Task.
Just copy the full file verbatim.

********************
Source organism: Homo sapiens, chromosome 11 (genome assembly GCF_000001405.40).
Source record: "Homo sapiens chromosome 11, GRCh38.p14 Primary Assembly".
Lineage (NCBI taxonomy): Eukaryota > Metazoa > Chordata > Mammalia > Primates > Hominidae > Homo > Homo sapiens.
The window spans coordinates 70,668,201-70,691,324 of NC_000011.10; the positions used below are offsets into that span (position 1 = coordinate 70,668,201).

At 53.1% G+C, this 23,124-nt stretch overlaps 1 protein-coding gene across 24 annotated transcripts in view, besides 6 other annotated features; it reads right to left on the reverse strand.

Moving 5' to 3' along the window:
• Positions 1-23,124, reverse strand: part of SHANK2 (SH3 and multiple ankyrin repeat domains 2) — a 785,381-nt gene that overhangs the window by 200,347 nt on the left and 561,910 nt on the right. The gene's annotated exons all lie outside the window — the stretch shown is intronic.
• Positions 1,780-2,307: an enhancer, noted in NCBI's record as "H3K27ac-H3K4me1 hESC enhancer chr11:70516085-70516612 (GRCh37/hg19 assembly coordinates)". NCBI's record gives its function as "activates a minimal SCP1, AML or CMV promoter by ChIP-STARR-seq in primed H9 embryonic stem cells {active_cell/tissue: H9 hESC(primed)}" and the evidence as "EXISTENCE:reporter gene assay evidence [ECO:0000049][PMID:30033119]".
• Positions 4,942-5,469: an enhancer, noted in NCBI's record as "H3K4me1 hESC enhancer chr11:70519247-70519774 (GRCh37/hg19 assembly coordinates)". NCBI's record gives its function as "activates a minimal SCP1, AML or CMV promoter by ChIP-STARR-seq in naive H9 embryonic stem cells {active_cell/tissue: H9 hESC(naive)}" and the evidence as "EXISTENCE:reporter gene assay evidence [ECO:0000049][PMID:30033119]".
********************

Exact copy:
Source organism: Homo sapiens, chromosome 11 (genome assembly GCF_000001405.40).
Source record: "Homo sapiens chromosome 11, GRCh38.p14 Primary Assembly".
Lineage (NCBI taxonomy): Eukaryota > Metazoa > Chordata > Mammalia > Primates > Hominidae > Homo > Homo sapiens.
The window spans coordinates 70,668,201-70,691,324 of NC_000011.10; the positions used below are offsets into that span (position 1 = coordinate 70,668,201).

At 53.1% G+C, this 23,124-nt stretch overlaps 1 protein-coding gene across 24 annotated transcripts in view, besides 6 other annotated features; it reads right to left on the reverse strand.

Moving 5' to 3' along the window:
• Positions 1-23,124, reverse strand: part of SHANK2 (SH3 and multiple ankyrin repeat domains 2) — a 785,381-nt gene that overhangs the window by 200,347 nt on the left and 561,910 nt on the right. The gene's annotated exons all lie outside the window — the stretch shown is intronic.
• Positions 1,780-2,307: an enhancer, noted in NCBI's record as "H3K27ac-H3K4me1 hESC enhancer chr11:70516085-70516612 (GRCh37/hg19 assembly coordinates)". NCBI's record gives its function as "activates a minimal SCP1, AML or CMV promoter by ChIP-STARR-seq in primed H9 embryonic stem cells {active_cell/tissue: H9 hESC(primed)}" and the evidence as "EXISTENCE:reporter gene assay evidence [ECO:0000049][PMID:30033119]".
• Positions 4,942-5,469: an enhancer, noted in NCBI's record as "H3K4me1 hESC enhancer chr11:70519247-70519774 (GRCh37/hg19 assembly coordinates)". NCBI's record gives its function as "activates a minimal SCP1, AML or CMV promoter by ChIP-STARR-seq in naive H9 embryonic stem cells {active_cell/tissue: H9 hESC(naive)}" and the evidence as "EXISTENCE:reporter gene assay evidence [ECO:0000049][PMID:30033119]".